Meanwhile, Hamas has recruited thousands of volunteers to substitute for the lack of personnel. For example, the people responsible for managing the traffic on Gaza’s streets are secondary school students who are affiliated to the movement. Hamas has also started to integrate its elements into the sectors in which they have experience and qualifications, while its institutions cover the rest of the requirements and make up for the lack. The heath service institutions affiliated to Al Salah Society alone offer services to approximately 1,000 patients daily for nominal rates. Hamas is also undertaking the construction of houses that have been demolished by Israeli attacks, in addition to providing financial assistance to the farmers whose farms were destroyed by the Israeli occupation.
Charitable organizations affiliated to Hamas strive to provide a multitude of services, which results in strengthening the movement’s relationship with a large segment of Palestinian society. However, matters have remained unchanged in the health and education sectors; Hamas’s efforts have done little to compensate for the absent staff, which has resulted in an unprecedented paralysis in both domains.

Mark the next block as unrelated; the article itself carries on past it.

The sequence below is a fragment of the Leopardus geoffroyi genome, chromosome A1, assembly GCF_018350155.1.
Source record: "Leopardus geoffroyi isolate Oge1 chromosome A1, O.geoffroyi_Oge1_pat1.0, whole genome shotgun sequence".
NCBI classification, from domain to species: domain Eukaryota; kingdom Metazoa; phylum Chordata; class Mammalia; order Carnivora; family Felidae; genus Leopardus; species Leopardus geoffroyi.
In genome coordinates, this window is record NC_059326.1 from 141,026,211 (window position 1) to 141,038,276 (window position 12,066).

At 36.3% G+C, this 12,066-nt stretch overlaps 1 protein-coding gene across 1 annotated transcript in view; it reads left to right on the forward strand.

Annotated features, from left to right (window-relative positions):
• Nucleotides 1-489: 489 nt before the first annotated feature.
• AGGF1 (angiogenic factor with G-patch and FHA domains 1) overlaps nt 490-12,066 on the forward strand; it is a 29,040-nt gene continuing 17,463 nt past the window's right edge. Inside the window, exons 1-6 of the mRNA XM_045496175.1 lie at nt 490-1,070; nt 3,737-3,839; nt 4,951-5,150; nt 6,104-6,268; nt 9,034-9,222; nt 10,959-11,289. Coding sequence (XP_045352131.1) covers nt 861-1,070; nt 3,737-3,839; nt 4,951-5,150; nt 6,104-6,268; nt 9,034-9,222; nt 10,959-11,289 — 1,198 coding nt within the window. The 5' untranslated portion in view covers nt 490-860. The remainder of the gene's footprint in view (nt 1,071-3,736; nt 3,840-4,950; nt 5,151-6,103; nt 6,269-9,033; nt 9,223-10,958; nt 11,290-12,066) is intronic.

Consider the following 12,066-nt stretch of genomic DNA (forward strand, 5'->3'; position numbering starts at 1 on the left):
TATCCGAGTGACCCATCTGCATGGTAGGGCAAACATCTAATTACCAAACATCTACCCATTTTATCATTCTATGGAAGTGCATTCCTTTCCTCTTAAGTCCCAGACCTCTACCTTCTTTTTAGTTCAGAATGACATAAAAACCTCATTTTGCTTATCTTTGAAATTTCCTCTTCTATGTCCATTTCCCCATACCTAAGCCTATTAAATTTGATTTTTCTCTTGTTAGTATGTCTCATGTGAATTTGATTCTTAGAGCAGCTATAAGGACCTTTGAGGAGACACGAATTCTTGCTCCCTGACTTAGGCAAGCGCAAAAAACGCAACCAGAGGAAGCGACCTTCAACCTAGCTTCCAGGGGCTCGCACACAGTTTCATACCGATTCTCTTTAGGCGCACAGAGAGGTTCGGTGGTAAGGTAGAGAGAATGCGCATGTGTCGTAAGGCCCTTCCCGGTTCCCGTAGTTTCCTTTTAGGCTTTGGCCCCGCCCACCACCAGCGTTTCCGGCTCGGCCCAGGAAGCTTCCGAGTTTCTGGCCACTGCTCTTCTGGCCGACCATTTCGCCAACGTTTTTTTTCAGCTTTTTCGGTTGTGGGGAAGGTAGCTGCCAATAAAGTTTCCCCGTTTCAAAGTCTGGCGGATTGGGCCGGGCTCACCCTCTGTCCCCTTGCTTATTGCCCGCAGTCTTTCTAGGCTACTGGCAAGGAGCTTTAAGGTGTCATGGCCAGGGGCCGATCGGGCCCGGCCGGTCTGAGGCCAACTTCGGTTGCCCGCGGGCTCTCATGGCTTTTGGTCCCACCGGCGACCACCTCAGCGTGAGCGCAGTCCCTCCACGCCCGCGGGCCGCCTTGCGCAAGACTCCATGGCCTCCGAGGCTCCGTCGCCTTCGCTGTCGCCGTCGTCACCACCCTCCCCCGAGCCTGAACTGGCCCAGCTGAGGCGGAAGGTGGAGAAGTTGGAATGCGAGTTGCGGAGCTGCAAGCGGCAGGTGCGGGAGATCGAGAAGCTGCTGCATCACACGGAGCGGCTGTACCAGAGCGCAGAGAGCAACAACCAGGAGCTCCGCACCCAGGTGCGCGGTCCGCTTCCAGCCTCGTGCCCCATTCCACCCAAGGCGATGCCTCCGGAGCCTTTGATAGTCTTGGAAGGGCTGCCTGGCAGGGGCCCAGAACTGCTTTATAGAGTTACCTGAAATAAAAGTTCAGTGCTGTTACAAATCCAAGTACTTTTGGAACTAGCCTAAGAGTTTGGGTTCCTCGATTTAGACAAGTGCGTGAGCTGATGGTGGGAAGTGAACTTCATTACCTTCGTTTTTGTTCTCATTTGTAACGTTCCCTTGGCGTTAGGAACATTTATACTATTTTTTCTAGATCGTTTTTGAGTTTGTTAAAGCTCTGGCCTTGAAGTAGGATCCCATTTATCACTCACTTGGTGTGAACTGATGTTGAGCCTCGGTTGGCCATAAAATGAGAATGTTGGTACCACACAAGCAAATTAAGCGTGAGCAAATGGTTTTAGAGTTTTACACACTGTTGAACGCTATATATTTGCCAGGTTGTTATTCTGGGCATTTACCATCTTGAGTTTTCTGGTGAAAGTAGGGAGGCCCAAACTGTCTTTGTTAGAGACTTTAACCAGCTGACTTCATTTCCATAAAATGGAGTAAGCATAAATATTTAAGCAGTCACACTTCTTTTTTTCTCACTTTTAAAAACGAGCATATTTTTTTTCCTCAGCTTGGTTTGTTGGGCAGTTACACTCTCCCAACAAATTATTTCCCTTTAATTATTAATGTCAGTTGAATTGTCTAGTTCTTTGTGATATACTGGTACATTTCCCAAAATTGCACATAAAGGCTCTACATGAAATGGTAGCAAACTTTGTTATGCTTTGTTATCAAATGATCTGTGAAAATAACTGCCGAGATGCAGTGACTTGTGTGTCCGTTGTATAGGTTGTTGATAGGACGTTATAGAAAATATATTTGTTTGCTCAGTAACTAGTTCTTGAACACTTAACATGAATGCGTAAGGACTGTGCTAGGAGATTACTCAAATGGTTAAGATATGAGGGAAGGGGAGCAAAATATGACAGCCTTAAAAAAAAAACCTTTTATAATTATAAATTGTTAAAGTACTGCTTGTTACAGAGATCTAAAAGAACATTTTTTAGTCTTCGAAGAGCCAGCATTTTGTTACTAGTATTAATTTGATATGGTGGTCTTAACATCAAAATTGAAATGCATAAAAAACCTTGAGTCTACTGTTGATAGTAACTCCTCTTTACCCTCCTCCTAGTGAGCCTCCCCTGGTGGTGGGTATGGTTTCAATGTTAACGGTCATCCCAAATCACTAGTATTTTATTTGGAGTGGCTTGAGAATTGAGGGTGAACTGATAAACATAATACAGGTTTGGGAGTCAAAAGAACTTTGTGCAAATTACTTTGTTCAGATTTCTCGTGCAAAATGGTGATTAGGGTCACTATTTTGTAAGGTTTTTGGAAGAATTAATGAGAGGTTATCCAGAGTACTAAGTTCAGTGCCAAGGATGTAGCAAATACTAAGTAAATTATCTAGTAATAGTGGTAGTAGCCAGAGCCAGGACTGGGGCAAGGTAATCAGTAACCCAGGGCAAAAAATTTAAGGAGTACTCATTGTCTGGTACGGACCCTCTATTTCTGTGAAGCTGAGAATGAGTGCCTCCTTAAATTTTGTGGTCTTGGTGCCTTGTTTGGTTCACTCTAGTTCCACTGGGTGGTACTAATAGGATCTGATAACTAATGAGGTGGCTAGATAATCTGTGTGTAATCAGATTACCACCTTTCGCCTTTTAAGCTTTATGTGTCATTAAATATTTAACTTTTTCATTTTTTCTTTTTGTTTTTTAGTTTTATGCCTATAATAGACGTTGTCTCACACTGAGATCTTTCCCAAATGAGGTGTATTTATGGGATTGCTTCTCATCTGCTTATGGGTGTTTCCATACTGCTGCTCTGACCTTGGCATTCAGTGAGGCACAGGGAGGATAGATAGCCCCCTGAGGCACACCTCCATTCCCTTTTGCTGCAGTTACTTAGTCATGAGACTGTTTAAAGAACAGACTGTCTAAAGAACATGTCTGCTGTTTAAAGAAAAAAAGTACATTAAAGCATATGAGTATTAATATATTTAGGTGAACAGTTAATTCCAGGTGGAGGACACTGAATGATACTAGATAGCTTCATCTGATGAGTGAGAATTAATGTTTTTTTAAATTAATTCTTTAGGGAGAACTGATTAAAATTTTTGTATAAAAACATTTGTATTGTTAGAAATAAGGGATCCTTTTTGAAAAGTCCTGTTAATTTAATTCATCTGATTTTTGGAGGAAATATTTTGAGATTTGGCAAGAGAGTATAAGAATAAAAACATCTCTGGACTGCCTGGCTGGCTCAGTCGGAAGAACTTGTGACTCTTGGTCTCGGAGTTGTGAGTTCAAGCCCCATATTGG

On the cultural and artistic level, Hamas has accomplished much, especially in theater. ‘Al Aqsa’ satellite channel and ‘Al Aqsa’ radio, both of which are affiliated to Hamas, have a theater troupe that performs plays and comedy sketches. The comedy star, Nabil al Khatib, who enjoys local fame in Gaza, leads the troupe.
The radio station in Gaza airs various plays; one of which is based on the political, social and economic reality of the present day. One such play makes harsh criticism of the Executive Force whose members are notoriously known for their speeding on the road.
Distinguished author and political science professor Walid al Mudallal maintains that the movement’s interest in the arts indicates its open approach. Furthermore, he refutes claims that its motive is to set up an ‘Emirate’ like that of the Taliban in Afghanistan. He declared these claims as unfounded and illogical.
Al Mudallal added that the evidence proving that the two movements (the Taliban and Hamas) are different lies in the firm manner in which Hamas dealt with the groups that were stirring up trouble in Gaza recently. These groups were attacking Internet cafes, hair dressing salons and the Christian circles in Gaza, deeming them to be Western influence. But Hamas crushed them swiftly and put an end to such acts of violence. Al Mudallal also added that no action is taken against women who go to places of work or education without headscarves.
Whilst some people may be against Hamas movement, al Mudallal said, it was important to note that, “it [Hamas] does not in any way adopt the ideology or follow the same practices as al Qaeda.” According to him, the difference is that, “Hamas believes in the rules of democracy and voting, in addition to its awareness of the importance of consolidating its relations on a regional and global level, whereas al Qaeda is strongly against these two premises.”